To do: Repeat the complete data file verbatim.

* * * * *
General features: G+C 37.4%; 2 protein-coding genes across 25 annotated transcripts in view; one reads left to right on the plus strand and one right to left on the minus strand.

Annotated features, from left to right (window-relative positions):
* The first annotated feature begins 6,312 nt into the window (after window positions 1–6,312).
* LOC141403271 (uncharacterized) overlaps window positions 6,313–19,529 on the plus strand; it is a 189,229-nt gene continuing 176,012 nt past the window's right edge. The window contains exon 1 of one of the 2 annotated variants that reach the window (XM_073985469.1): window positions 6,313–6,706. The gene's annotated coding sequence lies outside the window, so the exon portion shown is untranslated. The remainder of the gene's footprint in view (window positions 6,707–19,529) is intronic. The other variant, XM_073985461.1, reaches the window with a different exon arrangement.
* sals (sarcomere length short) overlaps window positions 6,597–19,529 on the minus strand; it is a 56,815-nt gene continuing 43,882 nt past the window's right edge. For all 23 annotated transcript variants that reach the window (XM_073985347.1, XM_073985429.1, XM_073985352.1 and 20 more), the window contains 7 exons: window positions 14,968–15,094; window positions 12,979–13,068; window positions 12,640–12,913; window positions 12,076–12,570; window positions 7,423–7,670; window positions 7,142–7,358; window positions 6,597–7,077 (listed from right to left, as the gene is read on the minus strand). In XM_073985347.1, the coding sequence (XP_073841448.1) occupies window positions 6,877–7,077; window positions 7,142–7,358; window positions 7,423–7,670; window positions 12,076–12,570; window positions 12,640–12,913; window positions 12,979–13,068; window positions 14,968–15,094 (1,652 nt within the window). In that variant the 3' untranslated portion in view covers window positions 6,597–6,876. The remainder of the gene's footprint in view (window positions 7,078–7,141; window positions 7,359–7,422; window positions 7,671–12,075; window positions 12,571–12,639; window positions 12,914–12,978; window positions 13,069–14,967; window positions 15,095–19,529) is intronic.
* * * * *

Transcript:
General features: G+C 37.4%; 2 protein-coding genes across 25 annotated transcripts in view; one reads left to right on the plus strand and one right to left on the minus strand.

Annotated features, from left to right (window-relative positions):
* The first annotated feature begins 6,312 nt into the window (after window positions 1–6,312).
* LOC141403271 (uncharacterized) overlaps window positions 6,313–19,529 on the plus strand; it is a 189,229-nt gene continuing 176,012 nt past the window's right edge. The window contains exon 1 of one of the 2 annotated variants that reach the window (XM_073985469.1): window positions 6,313–6,706. The gene's annotated coding sequence lies outside the window, so the exon portion shown is untranslated. The remainder of the gene's footprint in view (window positions 6,707–19,529) is intronic. The other variant, XM_073985461.1, reaches the window with a different exon arrangement.
* sals (sarcomere length short) overlaps window positions 6,597–19,529 on the minus strand; it is a 56,815-nt gene continuing 43,882 nt past the window's right edge. For all 23 annotated transcript variants that reach the window (XM_073985347.1, XM_073985429.1, XM_073985352.1 and 20 more), the window contains 7 exons: window positions 14,968–15,094; window positions 12,979–13,068; window positions 12,640–12,913; window positions 12,076–12,570; window positions 7,423–7,670; window positions 7,142–7,358; window positions 6,597–7,077 (listed from right to left, as the gene is read on the minus strand). In XM_073985347.1, the coding sequence (XP_073841448.1) occupies window positions 6,877–7,077; window positions 7,142–7,358; window positions 7,423–7,670; window positions 12,076–12,570; window positions 12,640–12,913; window positions 12,979–13,068; window positions 14,968–15,094 (1,652 nt within the window). In that variant the 3' untranslated portion in view covers window positions 6,597–6,876. The remainder of the gene's footprint in view (window positions 7,078–7,141; window positions 7,359–7,422; window positions 7,671–12,075; window positions 12,571–12,639; window positions 12,914–12,978; window positions 13,069–14,967; window positions 15,095–19,529) is intronic.